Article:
6 Questions Foreclosure Buyers Should Ask
There are questions that buyers in any market should be asking before they make an offer on a property in foreclosure.
April 1, 2009
Is now a good time to buy a foreclosure?
This is a very common question from both real estate professionals and prospective buyers. Obviously, because local market conditions vary, the answer is different from market to market. But there are questions that buyers in any market should be asking before they make an offer on a property in foreclosure.
What’s the first step buyers need to take?
Require buyers you work with to be preapproved for a loan before you help them shop for a foreclosure. If they’re thinking of buying a foreclosure as an investment or second home, they need to understand that financing the home will be more difficult and more expensive than financing a primary residence. Lenders typically charge higher interest rates and require a larger down payment for investment or second homes.
How can you tell a bad foreclosure from a good one?
Certainly there are great deals in many markets for both investors and buyers looking for a primary residence. But making a sound deal can be tricky. Buyers need to be wary of unpaid liens, including mortgage debt, taxes, construction loans, home equity lines of credit, and possibly a second or third mortgage. Any or all of these financial obligations could become your clients’ responsibility when they purchase a property in foreclosure. Unless the property goes through a foreclosure auction and becomes a bank-owned REO, the outstanding foreclosure liens and fees could be simply transferred to the new owner—your clients. Don’t let them fall into the same financial trap as the previous owner.
If I’m a qualifying borrower, can I appeal to banks for better loan terms?
Lenders are drowning in defaults—particularly in hard-hit real estate markets such as Arizona, California, Florida, Michigan, Nevada, and Ohio—so they may be motivated to cut a deal. If your clients have a good credit score, many banks will offer them a below-market-rate loan on a bank-owned home. Unlike paying down with points, this doesn’t cost anything in fees, and it gives them the ability to spend more for the home.
What are the costs of buying a foreclosure?
It takes money to make money. The best opportunities are for buyers with cash. If your clients are planning to rent out the property or even resell it for a quick profit, make sure they consider the carrying costs, including sales commissions, marketing costs, vacancies, taxes, insurance, and maintenance costs. Once you’ve calculated all the expenses, add on another 10 percent to 15 percent. If they don’t build in a "surprise fund," your clients might be the next foreclosure statistic.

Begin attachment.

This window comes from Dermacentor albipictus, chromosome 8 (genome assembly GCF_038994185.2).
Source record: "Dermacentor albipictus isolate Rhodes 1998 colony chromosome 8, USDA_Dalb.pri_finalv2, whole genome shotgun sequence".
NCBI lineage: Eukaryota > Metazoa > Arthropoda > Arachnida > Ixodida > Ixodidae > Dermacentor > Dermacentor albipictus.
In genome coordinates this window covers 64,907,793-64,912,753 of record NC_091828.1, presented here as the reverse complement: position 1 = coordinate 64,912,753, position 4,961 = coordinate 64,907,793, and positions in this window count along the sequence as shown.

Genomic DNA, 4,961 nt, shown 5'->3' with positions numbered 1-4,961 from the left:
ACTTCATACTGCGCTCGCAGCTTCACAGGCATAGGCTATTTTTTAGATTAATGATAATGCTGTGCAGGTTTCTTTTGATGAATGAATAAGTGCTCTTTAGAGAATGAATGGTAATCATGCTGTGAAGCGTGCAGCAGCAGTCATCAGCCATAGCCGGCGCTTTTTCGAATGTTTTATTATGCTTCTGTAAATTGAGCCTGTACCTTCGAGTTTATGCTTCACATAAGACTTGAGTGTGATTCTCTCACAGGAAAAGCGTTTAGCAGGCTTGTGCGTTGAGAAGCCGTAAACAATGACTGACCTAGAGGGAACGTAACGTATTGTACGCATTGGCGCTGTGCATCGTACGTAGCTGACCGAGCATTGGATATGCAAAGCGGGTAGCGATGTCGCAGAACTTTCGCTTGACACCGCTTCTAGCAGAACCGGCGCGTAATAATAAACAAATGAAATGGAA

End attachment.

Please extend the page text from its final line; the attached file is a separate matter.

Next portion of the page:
How does choice of neighborhood affect foreclosure investments?
Clients looking for a good investment should generally avoid neighborhoods overrun with foreclosures, particularly newer subdivisions in overbuilt exurban areas. Investors will be tempted to buy foreclosures in these areas because they offer the steepest discounts—but they also carry the most risk of further depreciation. Look in well established neighborhoods with good schools and transportation. If you’re in a market where prices are still falling, encourage your clients to factor falling prices into any offer they submit on a foreclosed property.
Source: James J. Saccacio is chief executive officer of RealtyTrac, a Web site that tracks properties in foreclosure.
Tip from a Top Producer: Be Frank with Sellers
I tell clients, "Don’t be emotional about the sale. You want to sell it. If you don’t price it where I recommend, don’t get mad at me or move the listing if it’s not selling. Keep your home clean, free of debris, and staged as well as you can. Don’t call me every day. I’ll give you a weekly report of showings and feedback."
—Michael Weaster, Southwest Director, Century 21 Excel, Houston